Jewelry Artists


Bumble bee jasper pendant #568 by Alan Stockam.

 

Q:  What is bumble bee jasper and where is it found, you ask?

A: Highly polished bumble bee jasper  portrays intricate patterns and marvelous yellow/orange hues. The colors within this stone have the same characteristics of a bumble bee, which is how it got its name. These stones contain natural cracks and fractures. It is a notoriously difficult mineral to score because the volcanic mine where bumble bee jasper is located has activated from its previously dormant state. It comes to us exclusively from West Java, Indonesia near Mount Papandayan.

 

Alan Stockam creates handmade silver jewelry with gemstones from the Northwest and beyond.

 

A cool blue gold Labradorite ring  #785 by Alan Stockam

Alan Stockam set this sideways to give it a softer, more classic look. This piece of Labradorite has a lot to see in the stone, a couple of flashes and it almost looks faceted by the way the lines are in the stone but it is not. It is a flat high shine stone.

 

Each silver piece is signed, marked by the artist, Alan Stockam, and numbered.

 

 

Lapis ring #783 by Alan Stockam

Jewelry staging by Heather Rieder.

Available exclusively at Fairweather House and Gallery.

 

Fun facts about the semi-precious gemstones selected by Alan Stockam and Heather Rieder.

 

  • Amethyst is best known for its rich, violet-purple hue. Historically it has been highly valued as a precious stone for the uniqueness of its color, as there are few purple gemstones. The Greek name for the stone, “amethustos” became known as amethyst.
  • Agates are a form of quartz that are banded or lined in a variety of patterns of colored layers. Agate is derived from the Greek word “achates”, which is a river in Sicily where agate was mined in abundance as early as 3000 BC.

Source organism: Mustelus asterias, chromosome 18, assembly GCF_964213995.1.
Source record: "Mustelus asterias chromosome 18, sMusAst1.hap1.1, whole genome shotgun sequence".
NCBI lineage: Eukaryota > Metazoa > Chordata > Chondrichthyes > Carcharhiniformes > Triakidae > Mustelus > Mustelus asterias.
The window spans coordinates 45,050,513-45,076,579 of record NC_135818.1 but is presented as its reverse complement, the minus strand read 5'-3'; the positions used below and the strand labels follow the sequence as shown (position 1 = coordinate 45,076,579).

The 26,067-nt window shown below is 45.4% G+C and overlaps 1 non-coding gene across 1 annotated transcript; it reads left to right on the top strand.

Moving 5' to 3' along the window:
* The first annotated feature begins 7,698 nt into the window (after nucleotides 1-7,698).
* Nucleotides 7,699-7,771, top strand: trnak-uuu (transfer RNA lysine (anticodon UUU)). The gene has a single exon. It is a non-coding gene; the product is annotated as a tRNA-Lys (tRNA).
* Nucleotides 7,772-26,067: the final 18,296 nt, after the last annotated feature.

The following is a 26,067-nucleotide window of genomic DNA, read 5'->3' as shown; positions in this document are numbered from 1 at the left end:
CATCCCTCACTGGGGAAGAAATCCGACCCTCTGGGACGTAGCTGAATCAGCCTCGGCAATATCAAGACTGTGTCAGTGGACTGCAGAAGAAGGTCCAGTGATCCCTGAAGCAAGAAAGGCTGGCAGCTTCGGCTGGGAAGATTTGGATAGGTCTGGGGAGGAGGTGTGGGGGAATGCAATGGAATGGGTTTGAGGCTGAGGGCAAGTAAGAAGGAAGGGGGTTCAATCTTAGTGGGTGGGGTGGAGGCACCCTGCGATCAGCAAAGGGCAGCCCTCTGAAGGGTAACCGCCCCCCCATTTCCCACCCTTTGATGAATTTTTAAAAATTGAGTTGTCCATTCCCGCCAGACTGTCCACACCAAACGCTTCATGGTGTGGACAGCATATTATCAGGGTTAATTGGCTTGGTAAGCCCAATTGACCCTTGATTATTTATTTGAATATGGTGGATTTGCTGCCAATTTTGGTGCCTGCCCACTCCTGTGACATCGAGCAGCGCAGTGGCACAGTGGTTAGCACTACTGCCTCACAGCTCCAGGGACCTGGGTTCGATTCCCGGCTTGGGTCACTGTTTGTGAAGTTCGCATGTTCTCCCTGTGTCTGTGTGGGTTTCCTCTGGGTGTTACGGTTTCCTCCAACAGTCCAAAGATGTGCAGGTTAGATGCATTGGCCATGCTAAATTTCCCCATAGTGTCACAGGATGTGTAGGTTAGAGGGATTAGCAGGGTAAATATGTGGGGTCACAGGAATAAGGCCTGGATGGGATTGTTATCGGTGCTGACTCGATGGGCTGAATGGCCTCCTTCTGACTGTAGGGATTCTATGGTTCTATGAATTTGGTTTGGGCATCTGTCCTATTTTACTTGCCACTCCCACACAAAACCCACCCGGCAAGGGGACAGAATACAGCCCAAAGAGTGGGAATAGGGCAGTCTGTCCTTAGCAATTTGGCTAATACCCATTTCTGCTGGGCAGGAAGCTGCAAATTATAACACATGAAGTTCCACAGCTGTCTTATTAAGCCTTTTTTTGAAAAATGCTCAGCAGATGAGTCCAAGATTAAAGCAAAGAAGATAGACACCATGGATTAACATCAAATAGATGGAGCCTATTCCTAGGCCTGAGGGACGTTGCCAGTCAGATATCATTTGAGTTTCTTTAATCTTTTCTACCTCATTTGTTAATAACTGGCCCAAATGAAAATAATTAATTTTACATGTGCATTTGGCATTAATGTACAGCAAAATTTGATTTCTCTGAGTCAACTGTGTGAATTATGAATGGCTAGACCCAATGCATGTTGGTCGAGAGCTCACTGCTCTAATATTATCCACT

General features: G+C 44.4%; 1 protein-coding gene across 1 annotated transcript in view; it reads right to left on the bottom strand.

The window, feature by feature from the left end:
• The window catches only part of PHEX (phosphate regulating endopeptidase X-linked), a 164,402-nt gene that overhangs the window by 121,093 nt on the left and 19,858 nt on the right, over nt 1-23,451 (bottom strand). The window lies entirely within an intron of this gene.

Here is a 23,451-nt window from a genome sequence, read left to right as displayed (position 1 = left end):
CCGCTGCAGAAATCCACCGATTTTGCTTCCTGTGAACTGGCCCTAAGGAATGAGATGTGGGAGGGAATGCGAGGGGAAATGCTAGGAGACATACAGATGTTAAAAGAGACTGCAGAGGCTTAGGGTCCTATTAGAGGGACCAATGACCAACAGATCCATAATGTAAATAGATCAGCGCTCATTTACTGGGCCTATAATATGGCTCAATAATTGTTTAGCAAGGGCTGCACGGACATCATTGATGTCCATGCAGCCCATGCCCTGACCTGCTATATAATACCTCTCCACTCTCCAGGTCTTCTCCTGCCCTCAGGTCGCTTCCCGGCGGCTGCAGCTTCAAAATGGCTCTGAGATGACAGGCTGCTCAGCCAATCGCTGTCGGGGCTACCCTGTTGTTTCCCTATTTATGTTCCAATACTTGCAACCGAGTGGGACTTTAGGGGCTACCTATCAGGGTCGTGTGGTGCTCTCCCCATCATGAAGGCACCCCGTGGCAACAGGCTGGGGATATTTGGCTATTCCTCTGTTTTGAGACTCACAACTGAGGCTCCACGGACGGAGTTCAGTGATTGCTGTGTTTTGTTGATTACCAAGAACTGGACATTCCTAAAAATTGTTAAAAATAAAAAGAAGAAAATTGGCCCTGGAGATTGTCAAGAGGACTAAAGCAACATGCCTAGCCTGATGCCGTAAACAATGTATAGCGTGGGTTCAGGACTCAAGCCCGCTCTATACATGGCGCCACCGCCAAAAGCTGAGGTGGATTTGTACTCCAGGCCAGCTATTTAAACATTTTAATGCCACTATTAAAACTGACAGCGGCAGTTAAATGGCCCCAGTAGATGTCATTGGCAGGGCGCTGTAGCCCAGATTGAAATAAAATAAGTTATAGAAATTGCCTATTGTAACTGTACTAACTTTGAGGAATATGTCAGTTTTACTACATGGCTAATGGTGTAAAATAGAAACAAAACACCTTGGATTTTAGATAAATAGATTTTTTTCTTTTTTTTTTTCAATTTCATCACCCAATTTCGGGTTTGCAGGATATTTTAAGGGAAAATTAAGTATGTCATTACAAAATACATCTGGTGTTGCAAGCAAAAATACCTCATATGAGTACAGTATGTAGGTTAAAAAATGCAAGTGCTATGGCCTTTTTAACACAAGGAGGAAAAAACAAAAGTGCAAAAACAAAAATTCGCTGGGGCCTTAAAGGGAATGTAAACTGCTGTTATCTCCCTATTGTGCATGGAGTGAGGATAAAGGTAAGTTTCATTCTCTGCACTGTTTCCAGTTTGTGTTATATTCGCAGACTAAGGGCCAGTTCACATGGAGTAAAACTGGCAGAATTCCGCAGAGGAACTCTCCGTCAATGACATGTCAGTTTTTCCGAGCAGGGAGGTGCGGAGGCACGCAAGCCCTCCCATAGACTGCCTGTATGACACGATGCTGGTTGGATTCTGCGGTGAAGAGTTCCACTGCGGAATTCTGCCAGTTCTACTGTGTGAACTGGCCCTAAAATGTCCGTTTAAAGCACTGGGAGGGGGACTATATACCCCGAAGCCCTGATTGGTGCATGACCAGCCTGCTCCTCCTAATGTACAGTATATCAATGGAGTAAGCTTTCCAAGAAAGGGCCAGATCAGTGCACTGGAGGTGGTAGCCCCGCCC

• Jasper is an opaque variety of chalcedony. Jasper is derived from the Greek word “iaspis”. One of the characteristics of jasper is that it is able to take a high polish.
  • Lapis is a beautiful, rich ultramarine-blue stone consisting largely of lazurite and speckled with golden pyrite. It was one of the most prized stones of ancient times. Egyptian blue paint was made from finely ground lapis.
  • Turquoise was one of the first gemstones to be mined by the native people of Egypt. It is easily shaped and polished.

 

Please call 503-738-8899 for more details.

 

www.fairweatherhouseandgallery.com

“High Seas” 8 x 10 Original oil on linen by Ron Nicolaides.

 

The  Pacific coast is the predominant subject of Nicolaides’ paintings. With years of study and experience, Ron Nicolaides  has become a powerful accomplished artist. He has captured majestic landscapes and has mastered the mesmerizing translucent waves in his depiction of the sea without freezing its energetic rhythms. His strength is his capacity to push the limits of oils and multiply glazes to create the masterful works that bring the viewer right into the scene.

 

http://www.fairweatherhouseandgallery.com   …artists/  …Ron Nicolaides.

 

About the illuminating art wood display:

Hand made and hand-finished lighted display stands for art glass and other translucent objects.  Each display is solid natural wood, textures and colors are unique.  Finishes include cherry, maple and walnut. High-intensity LED lights (without the need of batteries)  emphasize the intricate details of art and objects – much like a fine p[picture frame.  LED bulbs last up to ten years.  “Investing in art is spiritually and emotionally rewarding,” Andrew Nelson.